Monday, March 25, 2013
SATIRE: Reality Television, Stage Mothers, and Teenage Fame
Hello, everyone. My name is Bobby Keniston, and welcome to Theater is a Sport, a blog about anything and everything having to do with live theater. Thank you for stopping by and checking out my thoughts.
Today was a good day on the playwriting front, because my latest published play, Betty Lou Twinkle's Tabloid Scandal became available to license from Brooklyn Publishers (https://www.brookpub.com/default.aspx?pg=sd&st=BETTY+LOU+TWINKLE'S+TABLOID+SCANDAL), and it always feels nice when a new work is made available to the public.
Now, I'm not one to use this blog just to promote and shamelessly plug my own work,
but, Betty Lou Twinkle's Tabloid Scandal is fresh in my mind, and it cotains some of the manic energy I used to have when I wrote satires in college. It was nice, while writing it, to reconnect to that energy, and I am proud of the finished result, and hope it finds a wide audience.
One of the great things about Brooklyn Publishers is that they offer a script preview right on their website of all of their plays, so you can read a good amount of a play and make up your mind even about whether or not you like it and want to do it. All you do is go to a play's particular page, for example
and click on the button reading "Script Preview", and up pops a convenient PDF for your perusal of about 70% of the script or so. If you like it, you can add it to your shopping cart right there and then. How 'bout that?
But, seriously folks, this is a blog about education and not self-promotion. So let me tell you a little bit about why I wrote Betty Lou Twinkle's Tabloid Scandal, which is now available for purchase and licensing at Brooklyn Publishers. Here are the top reasons why I wrote it:
1. I AM SICK AND TIRED OF SO-CALLED "REALITY" TELEVISION
Don't get me started. I was talking to some students today, hearkening back to the days when the only "reality" tv shows were The Real World on MTV and Survivor. Now, networks, instead of noticing that these were popular for their uniqueness, decide, instead, to shove as many reality shows on television as possible. People liked The Osbornes? Well, heck, let's give any other washed up psedo-celeb their own show! And then, snowball effect being what it was, suddenly you didn't even have to be any kind of celeb, as long as you were outrageous--- these shows would MAKE you a celeb, as long as you are a depraved, ridiculous human being... yes, folks, Snookie was paid good money to speak at PRINCETON. PRINCETON! Oh, it makes me worry, and makes my skin crawl.
2. I AM TIRED OF TEENAGERS BECOMING SO FAMOUS AND PRETTY MUCH LOSING ALL SENSE OF YOUTH AND INNOCENCE, AND THEN ARE THROWN AWAY AS SOON AS THEY ARE NOT POPULAR ANYMORE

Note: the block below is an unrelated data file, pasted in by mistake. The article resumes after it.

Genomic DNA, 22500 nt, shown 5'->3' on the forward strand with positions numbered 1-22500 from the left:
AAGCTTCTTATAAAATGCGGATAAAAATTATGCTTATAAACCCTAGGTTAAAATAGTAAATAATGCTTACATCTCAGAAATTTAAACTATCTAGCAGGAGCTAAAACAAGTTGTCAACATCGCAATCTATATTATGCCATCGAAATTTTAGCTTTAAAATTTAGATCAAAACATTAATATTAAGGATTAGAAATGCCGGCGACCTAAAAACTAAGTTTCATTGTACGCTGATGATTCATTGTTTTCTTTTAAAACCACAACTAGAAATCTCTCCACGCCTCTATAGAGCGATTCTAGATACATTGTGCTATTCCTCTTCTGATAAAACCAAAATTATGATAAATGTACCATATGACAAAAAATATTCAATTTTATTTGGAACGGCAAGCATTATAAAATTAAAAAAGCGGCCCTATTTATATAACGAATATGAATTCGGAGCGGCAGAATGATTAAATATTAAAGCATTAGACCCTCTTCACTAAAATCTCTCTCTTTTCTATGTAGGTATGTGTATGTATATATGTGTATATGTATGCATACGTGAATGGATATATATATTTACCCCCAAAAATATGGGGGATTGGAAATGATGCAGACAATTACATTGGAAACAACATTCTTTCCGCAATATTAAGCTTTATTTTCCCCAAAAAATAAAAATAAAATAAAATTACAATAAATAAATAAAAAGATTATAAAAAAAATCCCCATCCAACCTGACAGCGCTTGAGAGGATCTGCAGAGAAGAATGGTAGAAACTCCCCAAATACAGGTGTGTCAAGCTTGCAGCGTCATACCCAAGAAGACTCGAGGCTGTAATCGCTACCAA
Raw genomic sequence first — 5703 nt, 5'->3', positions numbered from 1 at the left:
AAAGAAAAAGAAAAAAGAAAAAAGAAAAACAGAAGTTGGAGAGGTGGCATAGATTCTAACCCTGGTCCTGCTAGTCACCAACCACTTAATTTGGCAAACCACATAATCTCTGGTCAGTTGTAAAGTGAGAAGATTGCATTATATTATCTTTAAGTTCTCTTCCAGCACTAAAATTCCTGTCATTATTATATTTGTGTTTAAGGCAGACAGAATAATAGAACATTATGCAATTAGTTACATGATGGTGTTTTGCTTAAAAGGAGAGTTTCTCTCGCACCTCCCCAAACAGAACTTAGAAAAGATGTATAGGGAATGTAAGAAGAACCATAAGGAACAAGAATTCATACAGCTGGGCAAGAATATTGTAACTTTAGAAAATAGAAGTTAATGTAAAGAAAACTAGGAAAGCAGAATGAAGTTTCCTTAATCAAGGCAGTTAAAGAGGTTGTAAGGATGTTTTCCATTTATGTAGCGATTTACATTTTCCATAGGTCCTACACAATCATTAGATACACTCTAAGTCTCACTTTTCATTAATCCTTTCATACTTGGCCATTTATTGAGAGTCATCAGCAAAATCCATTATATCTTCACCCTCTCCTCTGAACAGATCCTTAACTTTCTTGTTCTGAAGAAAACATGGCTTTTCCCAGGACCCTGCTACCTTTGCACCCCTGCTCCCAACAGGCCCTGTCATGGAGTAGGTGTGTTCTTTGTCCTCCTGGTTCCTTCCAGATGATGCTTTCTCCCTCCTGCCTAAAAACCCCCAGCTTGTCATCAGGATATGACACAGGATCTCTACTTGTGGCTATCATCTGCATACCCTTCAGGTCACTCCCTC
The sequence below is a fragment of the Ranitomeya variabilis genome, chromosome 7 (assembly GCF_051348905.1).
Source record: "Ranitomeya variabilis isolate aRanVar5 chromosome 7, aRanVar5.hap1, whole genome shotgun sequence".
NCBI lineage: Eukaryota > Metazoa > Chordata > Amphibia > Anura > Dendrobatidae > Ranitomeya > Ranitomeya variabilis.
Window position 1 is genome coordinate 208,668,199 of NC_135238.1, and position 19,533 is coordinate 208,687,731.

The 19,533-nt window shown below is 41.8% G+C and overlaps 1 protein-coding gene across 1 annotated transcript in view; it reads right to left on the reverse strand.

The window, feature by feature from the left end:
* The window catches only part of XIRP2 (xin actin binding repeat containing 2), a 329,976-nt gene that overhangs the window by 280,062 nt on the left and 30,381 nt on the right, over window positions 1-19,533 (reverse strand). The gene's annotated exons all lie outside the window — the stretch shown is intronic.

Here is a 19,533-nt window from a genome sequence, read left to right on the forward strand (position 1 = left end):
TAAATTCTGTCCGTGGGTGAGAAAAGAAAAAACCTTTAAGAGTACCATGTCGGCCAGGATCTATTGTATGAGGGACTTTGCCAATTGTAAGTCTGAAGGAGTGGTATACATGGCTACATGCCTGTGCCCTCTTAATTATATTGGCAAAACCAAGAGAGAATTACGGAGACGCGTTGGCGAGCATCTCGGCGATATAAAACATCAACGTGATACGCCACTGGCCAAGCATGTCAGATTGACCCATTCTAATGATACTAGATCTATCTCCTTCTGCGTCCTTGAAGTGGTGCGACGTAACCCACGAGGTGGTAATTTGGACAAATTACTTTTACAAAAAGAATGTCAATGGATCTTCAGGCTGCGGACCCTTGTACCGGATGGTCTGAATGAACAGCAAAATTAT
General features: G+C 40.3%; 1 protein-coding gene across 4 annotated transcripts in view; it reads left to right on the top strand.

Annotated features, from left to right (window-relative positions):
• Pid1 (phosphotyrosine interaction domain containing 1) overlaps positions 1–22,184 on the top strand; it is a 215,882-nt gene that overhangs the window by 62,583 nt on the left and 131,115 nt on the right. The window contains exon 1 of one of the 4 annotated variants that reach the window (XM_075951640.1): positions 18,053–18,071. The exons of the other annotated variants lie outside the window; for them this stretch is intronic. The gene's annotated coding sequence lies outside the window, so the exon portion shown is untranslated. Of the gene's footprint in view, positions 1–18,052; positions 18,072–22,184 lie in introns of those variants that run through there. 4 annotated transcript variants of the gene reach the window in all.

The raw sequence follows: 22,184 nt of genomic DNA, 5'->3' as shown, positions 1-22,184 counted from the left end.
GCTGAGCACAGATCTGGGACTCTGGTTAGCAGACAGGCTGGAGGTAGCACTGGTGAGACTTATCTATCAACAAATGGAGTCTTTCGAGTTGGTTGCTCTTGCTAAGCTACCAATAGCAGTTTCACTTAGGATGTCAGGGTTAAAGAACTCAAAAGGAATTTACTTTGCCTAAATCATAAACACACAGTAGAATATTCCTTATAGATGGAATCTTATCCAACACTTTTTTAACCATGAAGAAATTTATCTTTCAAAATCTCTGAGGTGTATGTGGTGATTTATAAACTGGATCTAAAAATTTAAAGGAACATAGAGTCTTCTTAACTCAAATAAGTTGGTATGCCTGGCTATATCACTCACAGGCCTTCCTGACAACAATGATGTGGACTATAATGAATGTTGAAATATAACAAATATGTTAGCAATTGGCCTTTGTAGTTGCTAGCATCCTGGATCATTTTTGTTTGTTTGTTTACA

Don't get me started. It's not right.
I remember a number of years back, I wated the remake of The Parent Trap that a featured a cute, talented little girl named Linsay Lohan playing the role of twin sisters. Although I don't typically enjoy remakes, I remember being impressed by this little tyke--- she showed a great deal of promise and talent. She created the two sisters and made them different enough to be believable (including pulling off a pretty good British accent). Now, of course, Miss Lohan has been in and out of trouble with the law, and is looked upon as a big joke.
It makes me sad. Who puts their kids through that? And more to the point, why? There are plenty of child actors who have appeared to grow up well-adjusted (Jodie Foster for one, Elijah Wood for another). It must have something to do with parenting.
But to take people like Lindsay and put them on a pedastal and then delight in their falling off of it... it's just sad.
No wonder they go a little cuckoo.
Which leads me to....
3. STAGE MOTHERS, or PARENTS WHO LIVE VICARIOUSLY THROUGH THEIR KIDS, or, ANYONE WHO EXPLOITS KIDS FOR THEIR OWN GAIN
Sorry folks, but this includes Ellen, too.
Think of it: teenagers are already going through tremendous physical, chemical and emotional changes. I know a great deal of talented teenagers, and, as a teacher, I want to nurture it, encourage it, and help it grow. This being said, I don't want to throw them into constant media scrutiny and judgement and see how they fare. When you are going through so many changes as it is, it is simply unfair to be put under a microscope and judged by the public constantly. High school is hard enough, without making the WHOLE COUNTRY your scary hallway to walk down.
That's all I say about that.
Betty Lou Twinkle's Tabloid Scandal deals with all of these things, but in a funny, outrageous way. Betty Lou, our protagonist, has an overbearing mother named Darlene Rosepettle (a nod to the fierce Madame Rosepettle from Oh Dad, Poor Dad, Mamma's Hung You in the Closet and I'm Feeling So Sad) who has thrust her into the spotlight since she was a baby on the reality televsion show Divas in Diapers (which is a fictional show from my own imagination, but for how long?). Betty Lou just wants to be a normal girl and play soccer. But after she wins America's Future One-Hit Wonders, her mother hires her a fame mentor (named Versailles Waldorf-Astoria... get it?) who encourages her to create a tabloid scandal.
I can't tell you how much fun it was for me to lampoon all of these aspects of our popular culture that bother me so much. And even though the script is funny (at least I think so), I believe its message is a serious one.
Gosh, I hope this play finds a whole lot of productions, and maybe makes people laugh but also makes them think a bit about how they look at the notion of celebrty. Goodness knows this whole country needs and overhaul when it comes to that stuff.
In any case, thank you for reading my rant and shameless self-promotion.
I hope you are all having a wonderful day, wherever you may be.
Oh, yeah, did I mention...
See you next time at Theater is a Sport, and remember... it's not just a title. Theater. Is. A. Sport.